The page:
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Child laborers bring case against food companies: “You’re enabling enslavement”

By Irit Tamir - Oxfam, September 26, 2014

Disclaimer: The views expressed here are not the official position of the IWW (or even the IWW’s EUC) and do not necessarily represent the views of anyone but the author’s.

The US Alien Tort Statute is pried back open for foreign victims of corporate human rights abuses to find justice.

A class action suit brought by a group of trafficked children from Mali to the US 9th Circuit Court may have an impact on how corporations develop their business models in the future.

In John Doe et al v. Nestle et al, child plaintiffs argued that Nestle, ADM, and Cargill aided and abetted enslavement (and numerous violations of international and US law) in the companies’ cocoa supply chains. The former child slave laborers were allegedly trafficked by cocoa growers into Cote D’Ivoire and forced to work in fields that supplied cocoa beans to the defendants in the case. The court held that they could bring the action under the US Alien Tort Statute. Since 1980, courts have interpreted this statute to allow foreign citizens to seek remedies in US courts for human rights violations for conduct committed outside US borders.

For too long now, many industries have profited from inhuman working conditions, seeing labor as yet another line item that can be manipulated in terms of cost. Driving working conditions and wages to the lowest common denominator keeps the costs of commodities as low as possible. It is well known that enslavement conditions and child labor are often too common in the production of palm oil, tomatoes, strawberries, and cocoa, as well as in the mining sector.

Though Nestle made strong commitments to reduce child labor in their cocoa supply chains in 2012, multi-national companies and traders have reaped billions in profits from keeping labor costs low. Meanwhile, children such as the plaintiffs in the John Doe case, toil in the fields to harvest the key ingredient in our favorite chocolate bars.

The John Doe can is significant because it exploits the narrow opening that the Supreme Court left open for Alien Tort Statute plaintiffs following their ruling in the Kiobel v. Royal Dutch Petroleum Co. case in 2013. In this case, the Supreme Court effectively closed the door to most foreign nationals suing foreign corporations in US federal courts. The plaintiffs in Kiobel were Nigerian citizens who claimed that Dutch, British, and Nigerian oil-exploration corporations aided and abetted the Nigerian government during the 1990s in committing violations of customary international law when they brutally crushed peaceful resistance to aggressive oil development in the Ogoni Niger River Delta.

The human rights community was upset over the Kiobel ruling, as the Alien Tort Statute had served as a rare avenue for foreign victims of corporate human rights abuses to find justice. Justice Roberts’ majority opinion in Kiobel held that the accused corporations’ connection to the US was simply too tenuous to support jurisdiction. The Robert’s opinion requires that to face trial here, the corporation must be doing more than mere business in the US – rather, some activity connected to the underlying claim must “touch and concern” the US “with sufficient force to displace the presumption against extraterritorial application.” (1673) It is this language that the 9th Circuit picked up on in its recent John Doe decision.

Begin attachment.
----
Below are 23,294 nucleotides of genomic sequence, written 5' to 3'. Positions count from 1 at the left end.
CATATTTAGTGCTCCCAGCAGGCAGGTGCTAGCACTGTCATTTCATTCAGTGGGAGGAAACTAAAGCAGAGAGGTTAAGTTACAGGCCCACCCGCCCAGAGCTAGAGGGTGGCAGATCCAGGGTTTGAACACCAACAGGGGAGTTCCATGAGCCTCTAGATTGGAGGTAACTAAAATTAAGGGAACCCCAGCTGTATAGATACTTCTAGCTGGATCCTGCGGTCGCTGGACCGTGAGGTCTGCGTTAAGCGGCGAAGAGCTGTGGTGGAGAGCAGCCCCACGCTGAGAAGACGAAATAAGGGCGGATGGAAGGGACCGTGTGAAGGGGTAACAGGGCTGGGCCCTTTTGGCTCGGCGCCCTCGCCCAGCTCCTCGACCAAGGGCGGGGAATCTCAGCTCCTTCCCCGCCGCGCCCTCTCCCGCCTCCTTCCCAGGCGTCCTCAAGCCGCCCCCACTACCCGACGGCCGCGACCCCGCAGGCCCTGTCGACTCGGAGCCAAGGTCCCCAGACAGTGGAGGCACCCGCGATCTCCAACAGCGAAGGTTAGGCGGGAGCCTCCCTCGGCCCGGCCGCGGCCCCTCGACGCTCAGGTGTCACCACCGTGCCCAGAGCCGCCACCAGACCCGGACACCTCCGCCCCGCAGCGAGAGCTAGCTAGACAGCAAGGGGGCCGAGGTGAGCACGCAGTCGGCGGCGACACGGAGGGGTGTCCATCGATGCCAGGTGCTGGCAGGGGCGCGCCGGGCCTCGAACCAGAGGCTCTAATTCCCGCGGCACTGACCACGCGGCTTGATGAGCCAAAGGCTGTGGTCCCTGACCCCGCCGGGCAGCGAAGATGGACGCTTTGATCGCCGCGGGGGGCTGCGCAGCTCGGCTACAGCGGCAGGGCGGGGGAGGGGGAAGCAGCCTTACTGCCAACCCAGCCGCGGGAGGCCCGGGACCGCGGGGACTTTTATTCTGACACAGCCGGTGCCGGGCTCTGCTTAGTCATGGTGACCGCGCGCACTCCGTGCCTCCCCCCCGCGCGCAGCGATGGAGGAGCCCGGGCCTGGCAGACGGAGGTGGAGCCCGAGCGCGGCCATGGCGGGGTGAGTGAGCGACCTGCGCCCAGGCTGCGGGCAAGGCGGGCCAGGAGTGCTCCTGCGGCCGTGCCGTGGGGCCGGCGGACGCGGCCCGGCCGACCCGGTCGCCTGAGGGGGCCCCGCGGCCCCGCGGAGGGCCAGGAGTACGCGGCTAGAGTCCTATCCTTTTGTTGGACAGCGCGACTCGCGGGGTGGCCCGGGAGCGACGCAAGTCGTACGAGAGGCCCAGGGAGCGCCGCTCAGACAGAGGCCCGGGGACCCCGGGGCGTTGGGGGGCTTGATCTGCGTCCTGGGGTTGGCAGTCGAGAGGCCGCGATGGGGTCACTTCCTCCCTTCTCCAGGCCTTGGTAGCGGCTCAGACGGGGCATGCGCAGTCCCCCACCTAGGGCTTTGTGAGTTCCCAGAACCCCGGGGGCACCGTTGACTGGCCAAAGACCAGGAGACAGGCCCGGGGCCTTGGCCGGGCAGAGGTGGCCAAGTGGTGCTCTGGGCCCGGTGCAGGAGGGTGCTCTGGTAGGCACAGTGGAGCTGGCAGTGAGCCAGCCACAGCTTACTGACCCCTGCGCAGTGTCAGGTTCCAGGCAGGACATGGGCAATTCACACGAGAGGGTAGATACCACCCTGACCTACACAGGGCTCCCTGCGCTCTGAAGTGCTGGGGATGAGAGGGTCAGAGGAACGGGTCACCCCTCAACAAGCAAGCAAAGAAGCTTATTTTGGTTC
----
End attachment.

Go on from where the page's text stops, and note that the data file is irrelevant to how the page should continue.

Further litigation will determine just how strong the US “connection” must be for the accused corporation to stand trial here. But what may be even more groundbreaking is the ruling by John Doe around what constitutes “aiding and abetting.” Just knowing about the abuses, coupled with the close business connection the farms shared with the defendants and their push to drive up profits regardless of the human toll, may be enough to infer that the corporations “purposefully” assisted other actors to engage in slavery. If in fact the defendants are found culpable, this could have a real impact on how wages and working conditions factor into companies’ business models.

Food companies have long placed burden on the suppliers in agriculture supply chains. They typically dictate the terms for which they will purchase commodities, including price and quality. As a result, farmers and cooperatives take on nearly all of the risk in terms of climate impacts, labor issues, and changes to the quality of a commodity for whatever reason. The UN Guiding Principles on Business and Human Rights require companies to take account of human rights impacts in their supply chain. The John Doe decision suggests that companies can face legal threats from neglecting that responsibility.

Oxfam’s Behind the Brands campaign has sought to make acts of omission in a supply chain a priority for companies by ranking their policies on themes involving women, workers, smallholder farmers, climate change, land and water. By highlighting good and bad practices in food company supply chains, Oxfam has sought to encourage companies to shift their business models to include such “costs” in order to build a more equitable food system.

A costly court judgment might be another nudge they need.

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